All you need to know about how to do a bike service yourself
When you own any piece of equipment that has some kind of mechanical parts then it will eventually have to be serviced or even repaired at some point, particularly with a bicycle. Bike service is very important, and it’s not only available in the bike shop. Take a look at some useful tips to get you started…
How often should you repair your bike?
Over time your bike will go through a lot of wear and tear. Sometimes it’s only when we come face to face with a mechanical problem that we realise how fragile a bike can be. Even the small failures can make a huge impact on the functionality of the bike. Little problems such as moved brake pads can subtly cause your braking power to decrease.
Aim to get your bike checked over every few months. Obviously, this is all dependent on how often you cycle. During the winter season the bike can get in a bad state from the debris picked up off the wet and muddy conditions, so pay particular attention during this time.
How to repair your bike
There are a couple of options to keep your bike in a safe road worthy condition. The majority of bike owners take it to a bike shop. The other option is to fix it yourself. This may be a daunting thought to some, but there are so many of the typical common repairs that are fairly simple to fix yourself. It’s surprising how much a good set of tools can fix. Read on and, we’ll teach you how to perform your own bike service.
How to replace…
Brake pads are heavily used and they come with wear indicators, such as circles or lines. If these have disappeared from the pads wearing down, it’s time to replace them. All that’s needed is a 2.5 and 4 mm Allen key.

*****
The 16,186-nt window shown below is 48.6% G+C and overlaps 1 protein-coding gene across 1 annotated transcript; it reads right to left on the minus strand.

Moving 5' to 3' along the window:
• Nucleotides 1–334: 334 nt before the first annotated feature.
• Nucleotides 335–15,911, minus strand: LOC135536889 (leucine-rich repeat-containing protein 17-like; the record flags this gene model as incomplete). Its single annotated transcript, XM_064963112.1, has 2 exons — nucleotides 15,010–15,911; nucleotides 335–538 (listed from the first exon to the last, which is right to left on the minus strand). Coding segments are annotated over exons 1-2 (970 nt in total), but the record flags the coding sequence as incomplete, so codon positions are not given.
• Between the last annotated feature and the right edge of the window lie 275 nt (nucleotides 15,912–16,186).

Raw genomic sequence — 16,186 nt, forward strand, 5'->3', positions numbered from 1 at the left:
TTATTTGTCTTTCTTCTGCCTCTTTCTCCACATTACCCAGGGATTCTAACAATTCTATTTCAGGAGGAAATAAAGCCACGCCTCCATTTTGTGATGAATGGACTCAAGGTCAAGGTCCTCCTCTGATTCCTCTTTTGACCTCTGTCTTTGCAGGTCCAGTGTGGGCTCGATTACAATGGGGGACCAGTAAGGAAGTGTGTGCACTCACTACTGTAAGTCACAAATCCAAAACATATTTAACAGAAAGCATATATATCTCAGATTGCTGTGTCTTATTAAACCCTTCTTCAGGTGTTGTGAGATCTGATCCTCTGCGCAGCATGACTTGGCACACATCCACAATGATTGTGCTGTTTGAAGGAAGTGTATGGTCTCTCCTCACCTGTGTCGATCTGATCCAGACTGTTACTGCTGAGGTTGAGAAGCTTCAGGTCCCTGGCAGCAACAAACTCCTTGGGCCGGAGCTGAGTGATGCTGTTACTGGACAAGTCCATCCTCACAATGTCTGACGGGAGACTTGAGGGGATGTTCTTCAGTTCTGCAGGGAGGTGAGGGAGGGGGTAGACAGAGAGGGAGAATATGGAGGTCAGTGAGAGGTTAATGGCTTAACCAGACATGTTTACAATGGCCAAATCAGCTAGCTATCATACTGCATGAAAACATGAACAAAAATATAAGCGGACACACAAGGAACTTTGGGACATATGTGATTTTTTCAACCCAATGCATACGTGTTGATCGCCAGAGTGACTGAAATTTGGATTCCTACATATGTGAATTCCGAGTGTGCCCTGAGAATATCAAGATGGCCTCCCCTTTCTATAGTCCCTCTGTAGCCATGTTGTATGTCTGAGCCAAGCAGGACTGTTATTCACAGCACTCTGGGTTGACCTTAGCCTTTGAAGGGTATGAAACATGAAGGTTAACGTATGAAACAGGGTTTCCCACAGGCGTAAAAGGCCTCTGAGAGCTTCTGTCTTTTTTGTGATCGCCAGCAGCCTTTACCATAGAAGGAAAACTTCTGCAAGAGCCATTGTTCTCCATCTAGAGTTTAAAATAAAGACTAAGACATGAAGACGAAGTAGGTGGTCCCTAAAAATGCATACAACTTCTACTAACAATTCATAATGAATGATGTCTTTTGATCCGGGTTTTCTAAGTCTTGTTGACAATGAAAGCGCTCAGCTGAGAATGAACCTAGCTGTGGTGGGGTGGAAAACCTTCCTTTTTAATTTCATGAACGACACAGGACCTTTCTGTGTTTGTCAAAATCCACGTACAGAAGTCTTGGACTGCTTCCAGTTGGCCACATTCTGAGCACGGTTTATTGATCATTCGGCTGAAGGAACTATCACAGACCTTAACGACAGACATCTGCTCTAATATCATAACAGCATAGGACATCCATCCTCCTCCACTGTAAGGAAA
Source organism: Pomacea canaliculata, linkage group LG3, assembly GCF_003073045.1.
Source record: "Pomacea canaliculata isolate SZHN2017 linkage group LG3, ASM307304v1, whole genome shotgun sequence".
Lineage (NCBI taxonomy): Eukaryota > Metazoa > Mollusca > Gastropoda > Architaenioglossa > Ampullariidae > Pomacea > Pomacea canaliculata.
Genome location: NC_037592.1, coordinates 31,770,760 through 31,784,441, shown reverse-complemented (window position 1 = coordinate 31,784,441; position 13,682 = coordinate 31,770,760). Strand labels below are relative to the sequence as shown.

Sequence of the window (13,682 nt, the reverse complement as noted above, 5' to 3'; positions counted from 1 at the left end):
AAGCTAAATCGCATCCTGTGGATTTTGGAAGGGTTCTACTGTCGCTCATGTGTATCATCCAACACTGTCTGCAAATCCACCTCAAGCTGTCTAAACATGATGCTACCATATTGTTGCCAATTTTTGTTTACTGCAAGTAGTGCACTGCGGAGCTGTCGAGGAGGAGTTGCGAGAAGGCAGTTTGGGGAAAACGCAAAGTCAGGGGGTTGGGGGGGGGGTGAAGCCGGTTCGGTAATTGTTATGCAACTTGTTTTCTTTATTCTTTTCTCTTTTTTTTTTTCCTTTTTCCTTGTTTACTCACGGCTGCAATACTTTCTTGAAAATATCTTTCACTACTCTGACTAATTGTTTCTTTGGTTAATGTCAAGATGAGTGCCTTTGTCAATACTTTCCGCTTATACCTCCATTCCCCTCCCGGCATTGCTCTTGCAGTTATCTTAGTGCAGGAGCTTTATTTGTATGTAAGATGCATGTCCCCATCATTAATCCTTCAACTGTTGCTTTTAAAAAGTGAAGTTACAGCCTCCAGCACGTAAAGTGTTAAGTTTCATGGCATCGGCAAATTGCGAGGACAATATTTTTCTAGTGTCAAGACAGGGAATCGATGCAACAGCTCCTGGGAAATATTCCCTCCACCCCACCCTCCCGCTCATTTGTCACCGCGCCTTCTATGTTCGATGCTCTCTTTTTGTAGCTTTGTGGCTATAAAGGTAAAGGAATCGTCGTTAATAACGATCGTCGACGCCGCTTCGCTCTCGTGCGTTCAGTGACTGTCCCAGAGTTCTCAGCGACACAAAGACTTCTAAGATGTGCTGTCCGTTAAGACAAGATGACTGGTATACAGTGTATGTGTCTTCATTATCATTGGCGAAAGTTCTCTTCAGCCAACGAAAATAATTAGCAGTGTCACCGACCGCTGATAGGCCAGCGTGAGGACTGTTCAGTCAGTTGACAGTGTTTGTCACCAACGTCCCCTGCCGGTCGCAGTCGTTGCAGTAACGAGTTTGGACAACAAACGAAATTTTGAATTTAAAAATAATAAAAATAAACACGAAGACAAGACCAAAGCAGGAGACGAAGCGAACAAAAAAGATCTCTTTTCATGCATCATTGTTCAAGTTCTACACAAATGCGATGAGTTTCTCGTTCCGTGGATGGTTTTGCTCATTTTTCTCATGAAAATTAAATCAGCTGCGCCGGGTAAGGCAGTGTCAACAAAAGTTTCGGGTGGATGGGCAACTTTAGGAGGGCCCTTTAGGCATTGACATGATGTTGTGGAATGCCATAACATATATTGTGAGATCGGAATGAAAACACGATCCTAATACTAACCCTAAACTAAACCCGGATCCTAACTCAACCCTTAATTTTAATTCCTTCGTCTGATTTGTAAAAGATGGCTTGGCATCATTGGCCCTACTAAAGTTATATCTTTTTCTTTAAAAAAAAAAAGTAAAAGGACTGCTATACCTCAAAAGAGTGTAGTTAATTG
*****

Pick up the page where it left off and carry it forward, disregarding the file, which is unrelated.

Loosen off the brake calliper using the lever and remove the wheel.
Using the 2.5 mm Allen key, unscrew the grub screw that stops the pad from sliding out. You don’t need to completely remove it, just enough to slide the pad out.
The new pad will have a directional arrow and the right/left indicator on it. Then just slide it in.
Tighten up the grub screw and then repeat this process on the other side.
- Once the wheels are back on, close the calliper and adjuster to set the pad position relative to the rim. You can adjust their position using your 4 mm Allen key.
Over time brake and gear cables can stretch with frequent use. Cables are made out of stainless steel and are under tension when you pull on the brakes or change gear. Stretched cables cause your gears to suddenly change or slip due to the slackened tension.
The majority of the time it‘s only the inner cable that needs replacing. Here is how to replace the inner cables.
Shift to the smallest cog in the rear. Shift to the smallest chain ring up front. Cut off the cable ends using cable cutters.
With an Allen Key (Hex Key) loosen the shifter cable anchor bolts and pull the cables out of the derailleurs.
Reset the rear derailleur barrel adjuster and the shift lever barrel adjusters. This will give you a broader range for fine-tuning once the new cable is in.
Pull the cables out of their housings and remove from the shifters. Most shifters have an access cover or a plug that needs to be removed before you can pull the cable out of the shifter.